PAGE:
According to a new study from NITC investigators at the University of South Florida (USF), there are 136,401 people in Florida's Hillsborough, Pasco and Pinellas counties who are both food insecure and lack adequate access to transit.
Food insecurity affects a wide range of people and most acutely affects vulnerable populations such as children, pregnant women, seniors and individuals with disabilities.
The study, led by...Read more
Nineteen girls presented ingenious transportation ideas to a packed room on Friday, August 18, the closing day of TREC's 2017 National Summer Transportation Institute (NSTI). For two weeks, the high schoolers had stayed in Ondine Residence Hall on the Portland State University campus; meeting for daily lectures at PSU's Engineering Building, hearing from some of the women who run transportation systems in Portland, Oregon and touring the city's agencies.
In between guest lectures and field trips, the NSTI class worked on group projects, which they presented at Friday's closing event to their family members and the course instructors.
On the first day of the camp, they were asked to think about a real-world transportation problem so they could use the skills they would gain to present a solution at the end of the course. The problems were real, and the solutions were impressive.
It might be because the guest lecturers were actual practitioners, who gave real talk about the issues they've encountered in their work and how they've tried to solve them.Read more
Learn more about this research by viewing the two-page Project Brief, related presentations, and the full Final Report on the Project Overview page.
As cities aim to promote sustainable, multimodal growth, sometimes the way we go about development review processes can create barriers to achieving the results we want. Some of the methods we have inherited, while still useful, have distinct limitations.
NITC dissertation fellow Kristina Currans took on this challenge in her doctoral research project, Data and Methodological Issues in Assessing Multimodal Transportation Impacts for Urban Development.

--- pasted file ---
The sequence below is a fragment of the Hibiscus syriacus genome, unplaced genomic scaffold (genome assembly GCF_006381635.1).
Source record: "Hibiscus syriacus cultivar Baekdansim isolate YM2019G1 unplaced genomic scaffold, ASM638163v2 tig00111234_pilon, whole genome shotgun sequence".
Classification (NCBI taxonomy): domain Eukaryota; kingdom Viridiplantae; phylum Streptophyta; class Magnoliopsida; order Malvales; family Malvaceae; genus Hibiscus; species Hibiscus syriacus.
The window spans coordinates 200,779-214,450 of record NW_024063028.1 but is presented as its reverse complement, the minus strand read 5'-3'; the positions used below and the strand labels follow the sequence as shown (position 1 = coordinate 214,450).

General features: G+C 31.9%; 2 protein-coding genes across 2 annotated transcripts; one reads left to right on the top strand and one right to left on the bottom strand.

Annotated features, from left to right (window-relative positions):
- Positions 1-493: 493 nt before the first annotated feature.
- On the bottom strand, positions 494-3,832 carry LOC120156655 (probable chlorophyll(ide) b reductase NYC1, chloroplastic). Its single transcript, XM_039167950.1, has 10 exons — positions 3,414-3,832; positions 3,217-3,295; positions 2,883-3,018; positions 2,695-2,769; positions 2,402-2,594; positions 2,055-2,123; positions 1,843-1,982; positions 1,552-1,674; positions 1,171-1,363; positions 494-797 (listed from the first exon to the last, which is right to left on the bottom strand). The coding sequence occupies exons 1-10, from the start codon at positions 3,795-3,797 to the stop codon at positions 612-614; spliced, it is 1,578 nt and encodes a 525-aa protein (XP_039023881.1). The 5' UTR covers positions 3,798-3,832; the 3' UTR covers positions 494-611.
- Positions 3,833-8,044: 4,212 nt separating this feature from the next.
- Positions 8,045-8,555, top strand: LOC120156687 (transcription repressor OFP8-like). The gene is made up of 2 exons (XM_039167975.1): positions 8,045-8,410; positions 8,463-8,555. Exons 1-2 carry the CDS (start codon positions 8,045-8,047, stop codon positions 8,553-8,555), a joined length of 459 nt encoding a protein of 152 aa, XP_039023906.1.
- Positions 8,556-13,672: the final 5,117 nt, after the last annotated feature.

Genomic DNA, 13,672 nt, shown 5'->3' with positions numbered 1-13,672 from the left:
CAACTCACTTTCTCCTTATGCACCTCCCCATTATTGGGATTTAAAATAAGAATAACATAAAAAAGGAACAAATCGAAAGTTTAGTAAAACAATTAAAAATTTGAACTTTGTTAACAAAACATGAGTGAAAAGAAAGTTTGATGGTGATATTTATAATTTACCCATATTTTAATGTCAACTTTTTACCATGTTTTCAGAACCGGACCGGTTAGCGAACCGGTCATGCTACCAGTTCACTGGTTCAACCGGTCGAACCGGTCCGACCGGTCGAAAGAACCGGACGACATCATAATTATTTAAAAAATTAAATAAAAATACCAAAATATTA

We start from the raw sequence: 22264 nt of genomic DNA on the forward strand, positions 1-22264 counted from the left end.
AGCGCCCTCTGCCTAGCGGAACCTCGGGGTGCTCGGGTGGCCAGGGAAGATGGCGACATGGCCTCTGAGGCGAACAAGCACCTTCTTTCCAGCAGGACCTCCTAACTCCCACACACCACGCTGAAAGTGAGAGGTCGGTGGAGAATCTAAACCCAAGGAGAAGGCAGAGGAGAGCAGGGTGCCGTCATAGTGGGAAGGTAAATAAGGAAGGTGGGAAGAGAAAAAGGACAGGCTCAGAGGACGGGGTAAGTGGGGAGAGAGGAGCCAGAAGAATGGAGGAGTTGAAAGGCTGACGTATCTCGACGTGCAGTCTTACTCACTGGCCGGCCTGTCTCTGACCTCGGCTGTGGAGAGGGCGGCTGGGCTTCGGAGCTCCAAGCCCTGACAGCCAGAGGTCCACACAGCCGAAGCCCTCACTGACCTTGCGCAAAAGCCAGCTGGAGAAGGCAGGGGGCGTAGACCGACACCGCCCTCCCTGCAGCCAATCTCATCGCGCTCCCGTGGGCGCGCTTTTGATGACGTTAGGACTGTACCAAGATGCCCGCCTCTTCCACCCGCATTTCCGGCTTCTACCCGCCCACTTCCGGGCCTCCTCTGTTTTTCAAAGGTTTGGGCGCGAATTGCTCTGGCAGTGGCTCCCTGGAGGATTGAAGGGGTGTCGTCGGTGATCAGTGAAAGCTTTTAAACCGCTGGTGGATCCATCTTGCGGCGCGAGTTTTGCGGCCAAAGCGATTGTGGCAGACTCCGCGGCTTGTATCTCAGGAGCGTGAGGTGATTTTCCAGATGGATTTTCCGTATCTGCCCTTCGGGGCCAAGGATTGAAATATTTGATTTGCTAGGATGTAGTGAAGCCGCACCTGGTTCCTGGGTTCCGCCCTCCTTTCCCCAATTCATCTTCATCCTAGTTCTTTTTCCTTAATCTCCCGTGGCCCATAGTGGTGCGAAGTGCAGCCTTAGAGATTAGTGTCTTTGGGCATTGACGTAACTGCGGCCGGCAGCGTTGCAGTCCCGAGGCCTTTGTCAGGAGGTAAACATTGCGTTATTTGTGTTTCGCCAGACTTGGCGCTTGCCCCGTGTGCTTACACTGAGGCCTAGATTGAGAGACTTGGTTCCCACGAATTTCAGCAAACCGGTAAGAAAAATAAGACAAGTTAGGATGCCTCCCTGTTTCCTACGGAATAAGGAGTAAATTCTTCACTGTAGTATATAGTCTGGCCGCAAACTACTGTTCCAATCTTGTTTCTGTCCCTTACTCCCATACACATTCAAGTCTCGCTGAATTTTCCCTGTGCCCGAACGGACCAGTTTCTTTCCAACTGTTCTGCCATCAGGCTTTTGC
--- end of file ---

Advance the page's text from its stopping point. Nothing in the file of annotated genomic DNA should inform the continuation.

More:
The guidelines for evaluating transportation impacts of new development were originally published in 1976 by the Institute of Transportation Engineers (ITE). Decades later, we’re still using essentially the same processes all across the U.S. and Canada, and these methods—which harbor a lack of...Read more
Transit-oriented development, or TOD, could be the “poster child” for sustainable urban development. It concentrates land uses, including commercial and multi-family housing, near transit stations so as to reduce car dependency and increase ridership. The benefits are manifold; increased community health, positive economic impacts, less harm to the environment and potentially greater social equity.
But what about affordability? In exchange for all these benefits, do TOD residents spend more money on transportation?
A new NITC ...Read more
Normally we assume that travel is a means to an end, but the latest NITC report examines other benefits of travel—aspects that aren’t about reaching a destination.
One such benefit is travel-based multitasking. A good example of this is using time on a commuter train to listen to music, relax or get some work done. The simple enjoyment of a walk in the fresh air relates to another benefit, known as subjective well-being, in which the act of travel itself makes a person feel better. These intrinsic benefits can impact travel behavior and mode choice, but our current models don’t have any way to reflect this.
NITC fellow Patrick Singleton investigated the policy and planning implications of this in his dissertation, Exploring The Positive Utility Of Travel And Mode Choice.
"The way we analyze travel behavior assumes people want to get from A to B as quickly as possible. We don’t include the...Read more